Bomb radiocarbon dating calibrates beluga (Delphinapterus leucas) age estimates

TitleBomb radiocarbon dating calibrates beluga (Delphinapterus leucas) age estimates
Publication TypeJournal Article
Year of Publication2006
AuthorsStewart, REA, Campana, SE, Jones, CM, Stewart, BE
JournalCanadian Journal of Zoology-Revue Canadienne De Zoologie
Date PublishedDec
Accession NumberWOS:000244533900016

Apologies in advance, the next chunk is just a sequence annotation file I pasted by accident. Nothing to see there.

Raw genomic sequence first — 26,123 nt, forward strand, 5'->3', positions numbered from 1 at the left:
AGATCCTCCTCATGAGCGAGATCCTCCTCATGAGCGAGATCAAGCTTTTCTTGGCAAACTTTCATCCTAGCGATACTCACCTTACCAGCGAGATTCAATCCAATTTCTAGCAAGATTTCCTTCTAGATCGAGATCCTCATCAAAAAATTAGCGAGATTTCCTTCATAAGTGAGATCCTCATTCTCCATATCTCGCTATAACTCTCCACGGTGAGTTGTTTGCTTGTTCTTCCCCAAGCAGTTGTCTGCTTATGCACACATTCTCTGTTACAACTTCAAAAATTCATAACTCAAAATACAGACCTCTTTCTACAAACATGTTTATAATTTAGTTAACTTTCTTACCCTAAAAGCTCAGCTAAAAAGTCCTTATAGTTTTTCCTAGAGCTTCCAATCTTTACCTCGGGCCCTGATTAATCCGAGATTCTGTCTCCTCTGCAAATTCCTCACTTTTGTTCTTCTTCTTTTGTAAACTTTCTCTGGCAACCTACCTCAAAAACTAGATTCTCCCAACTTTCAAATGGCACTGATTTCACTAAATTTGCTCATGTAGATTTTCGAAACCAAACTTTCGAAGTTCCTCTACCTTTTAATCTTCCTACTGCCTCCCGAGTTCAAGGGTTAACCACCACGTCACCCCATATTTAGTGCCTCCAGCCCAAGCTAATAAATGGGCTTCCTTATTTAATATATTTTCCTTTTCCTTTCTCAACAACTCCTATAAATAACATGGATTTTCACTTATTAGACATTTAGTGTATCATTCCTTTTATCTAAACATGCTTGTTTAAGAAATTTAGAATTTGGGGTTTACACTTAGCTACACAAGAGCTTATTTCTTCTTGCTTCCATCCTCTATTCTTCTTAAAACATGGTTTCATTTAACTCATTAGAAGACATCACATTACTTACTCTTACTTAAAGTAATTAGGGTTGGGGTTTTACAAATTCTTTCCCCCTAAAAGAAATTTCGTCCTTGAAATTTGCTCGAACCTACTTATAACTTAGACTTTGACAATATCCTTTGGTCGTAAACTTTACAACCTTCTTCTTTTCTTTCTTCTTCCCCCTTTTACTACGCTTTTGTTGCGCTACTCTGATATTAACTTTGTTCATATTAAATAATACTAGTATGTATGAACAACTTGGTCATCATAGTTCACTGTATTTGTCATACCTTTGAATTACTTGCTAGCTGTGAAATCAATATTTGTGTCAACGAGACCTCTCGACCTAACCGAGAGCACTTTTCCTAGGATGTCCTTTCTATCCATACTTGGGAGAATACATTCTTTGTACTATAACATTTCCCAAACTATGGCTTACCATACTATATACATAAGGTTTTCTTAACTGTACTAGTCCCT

The ages of many mammals are estimated by counting growth layers in tooth sections, yet validation of age estimation techniques using free-ranging mammals has been problematic. Contrary to age estimates for most other animals in which it is assumed that one bipartite growth increment forms annually, beluga whale (Delphinapterus leucas (Pallas, 1776)) age estimates have been calculated assuming that two growth layer groups (GLGs) form each year. Here we report the age validation for belugas based on date-specific incorporation of atomic bomb radiocarbon into tooth GLGs. Radiocarbon assays of dentinal layers formed in belugas harvested between 1895 and 2001 indicated that radiocarbon from atmospheric testing of nuclear weapons was incorporated into growing teeth and retained for the remaining life of the animal. Comparison of age determined by bomb radiocarbon with age determined by GLG counts indicated that GLGs form annually, not semiannually, and provide an accurate indicator of age for belugas up to at least 60 years old. Radiocarbon signatures of belugas were temporally and metabolically stable and were apparently derived more from the radiocarbon content of their prey than from water. Our understanding of many facets of beluga population dynamics is altered by the finding that this species lives twice as long as previously thought.